Before we begin, I’d like you to take a journey back in time, if I may?
The month is February and the year is 1991. R.E.M’s Losing My Religion is soaring up the charts, Hannibal Lector is earning a reputation as a dinner guest to die for and a quirky cadre of green haired goobers called Lemmings are marching their way into gamers hearts.
The release of Lemmings in 1991 introduced the concept of guiding a herd of mindless little creatures through a range of obstacles to the gaming public. It was simple, addictive and spawned a franchise that would become the bedrock of casual puzzling for years to come.
Fast forward three decades and the general concept remains as compelling as ever, as evidenced by many iterations spread across a plethora of platforms. Kartoffl is the latest attempt to bring this tried and tested Lemmings formula to VR and is the first of its kind to land on the main Quest store.
Follow The Leader
Kartoffl sees the player tasked with navigating legions of shuffling, anthropomorphised potatoes from one end of a map to a nearby finish line. To achieve this, they will need to traverse a jumble of floating geography, navigating the likes of sheer drops and crumbling platforms along the way. Your semi-sentient spuds will cascade endlessly onward until they reach an obstacle and perish from the impact or reach the end of the platform and waft gently to their demise.
To avoid this inexorable march of doom, the player is equipped with a range of items to guide their plucky potato peeps through the world and safely to their destination. This includes simple turns which divert your par-boiled procession as well as springs that vault them over obstacles. With its selection of increasingly elaborate machines, Kartoffl introduces a reasonable number of options in how best to navigate the floating perils.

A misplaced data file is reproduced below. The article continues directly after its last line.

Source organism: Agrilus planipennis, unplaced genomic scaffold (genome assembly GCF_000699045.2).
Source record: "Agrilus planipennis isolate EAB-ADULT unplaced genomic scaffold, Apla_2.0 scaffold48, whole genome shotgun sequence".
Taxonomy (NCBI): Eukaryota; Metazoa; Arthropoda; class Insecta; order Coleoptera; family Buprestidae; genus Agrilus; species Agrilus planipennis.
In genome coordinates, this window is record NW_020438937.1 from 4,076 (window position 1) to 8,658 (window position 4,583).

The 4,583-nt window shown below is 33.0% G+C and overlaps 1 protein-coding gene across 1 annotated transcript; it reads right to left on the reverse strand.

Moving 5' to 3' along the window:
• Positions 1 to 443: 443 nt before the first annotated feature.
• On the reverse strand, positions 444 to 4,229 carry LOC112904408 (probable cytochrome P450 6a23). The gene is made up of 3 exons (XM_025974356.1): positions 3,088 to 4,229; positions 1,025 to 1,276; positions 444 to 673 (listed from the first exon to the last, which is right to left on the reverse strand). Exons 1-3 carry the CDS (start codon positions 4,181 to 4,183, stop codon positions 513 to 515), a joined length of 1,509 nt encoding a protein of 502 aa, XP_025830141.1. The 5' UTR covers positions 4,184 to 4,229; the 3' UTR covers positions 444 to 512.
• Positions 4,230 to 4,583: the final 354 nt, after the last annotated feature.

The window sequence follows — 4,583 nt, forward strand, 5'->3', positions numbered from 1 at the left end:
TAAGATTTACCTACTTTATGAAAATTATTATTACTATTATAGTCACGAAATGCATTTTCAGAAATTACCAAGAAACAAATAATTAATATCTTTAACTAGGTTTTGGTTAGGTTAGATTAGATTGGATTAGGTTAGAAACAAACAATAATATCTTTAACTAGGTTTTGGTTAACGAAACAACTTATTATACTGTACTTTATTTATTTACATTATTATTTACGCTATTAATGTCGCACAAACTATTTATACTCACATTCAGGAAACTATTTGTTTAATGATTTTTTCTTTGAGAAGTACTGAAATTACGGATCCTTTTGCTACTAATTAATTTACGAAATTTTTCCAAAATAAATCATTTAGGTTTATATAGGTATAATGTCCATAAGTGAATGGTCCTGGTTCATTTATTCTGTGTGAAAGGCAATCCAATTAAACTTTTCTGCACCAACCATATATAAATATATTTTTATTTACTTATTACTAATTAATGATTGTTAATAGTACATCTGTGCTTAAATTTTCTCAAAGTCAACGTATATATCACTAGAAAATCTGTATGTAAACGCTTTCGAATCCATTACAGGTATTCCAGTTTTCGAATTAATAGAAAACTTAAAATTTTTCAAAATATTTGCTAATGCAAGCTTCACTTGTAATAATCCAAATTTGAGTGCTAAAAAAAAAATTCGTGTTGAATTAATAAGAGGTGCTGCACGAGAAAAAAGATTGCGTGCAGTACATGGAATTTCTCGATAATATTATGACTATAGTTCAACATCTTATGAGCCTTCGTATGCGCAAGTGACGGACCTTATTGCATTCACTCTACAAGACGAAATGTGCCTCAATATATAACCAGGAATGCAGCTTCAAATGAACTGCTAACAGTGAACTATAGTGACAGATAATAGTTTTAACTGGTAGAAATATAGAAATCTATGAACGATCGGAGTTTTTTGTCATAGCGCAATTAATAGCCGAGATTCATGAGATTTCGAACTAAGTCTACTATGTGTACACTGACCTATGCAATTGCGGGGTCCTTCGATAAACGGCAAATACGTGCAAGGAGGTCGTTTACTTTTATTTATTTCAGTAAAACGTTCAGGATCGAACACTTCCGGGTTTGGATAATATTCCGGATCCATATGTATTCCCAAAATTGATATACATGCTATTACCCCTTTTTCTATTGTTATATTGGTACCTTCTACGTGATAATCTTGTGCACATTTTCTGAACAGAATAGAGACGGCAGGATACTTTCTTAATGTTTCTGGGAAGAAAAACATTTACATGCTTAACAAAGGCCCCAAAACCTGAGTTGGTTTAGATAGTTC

While each level equips you with just enough pieces to achieve your goal, there is nonetheless ample scope for creativity along the way. To complete each level, the player must simply get the required number of spuds safely to the finish line. In most cases this can be achieved through a fairly obvious route, however the choice is yours – take the easy option or try to forge a path less traveled.
Puzzling For All Levels Of Experience
Kartoffl gently increases its level of challenge as you play through the 60 puzzles on offer at launch, but the game never really kicks in to the devious difficulty of some other puzzlers. Instead, Kartoffl seems content with offering a calm, accessible puzzle game that will allow puzzlers of all experience levels to proceed through without getting stuck.
Where the game does manage to ramp up the difficulty somewhat is in the optional bonus points system. Each level contains three stars to collect, most of which will require you to divert some of your mashable minions along a more dangerous path. Successfully scavenging all three stars often requires a slightly more cerebral approach to the proceedings which can leave players scratching their heads. Even so, Kartoffl does seem to have a slightly younger audience in mind, so in many instances obtaining a full complement of stars was slightly less challenging than one might hope.
New equipment becomes available at a measured pace throughout the game, with new mechanisms (and combinations thereof) keeping the puzzling fresh as you progress. That said, reaching the last few levels and realising that there are no new items coming is slightly disappointing. The basic components of a great little puzzler are all there, but this lack of deeper options leaves the game feeling a touch shallow towards the end. A few more mechanisms to combine and convolute would have made for a more satisfying climax to the game.
More Physicality Than Expected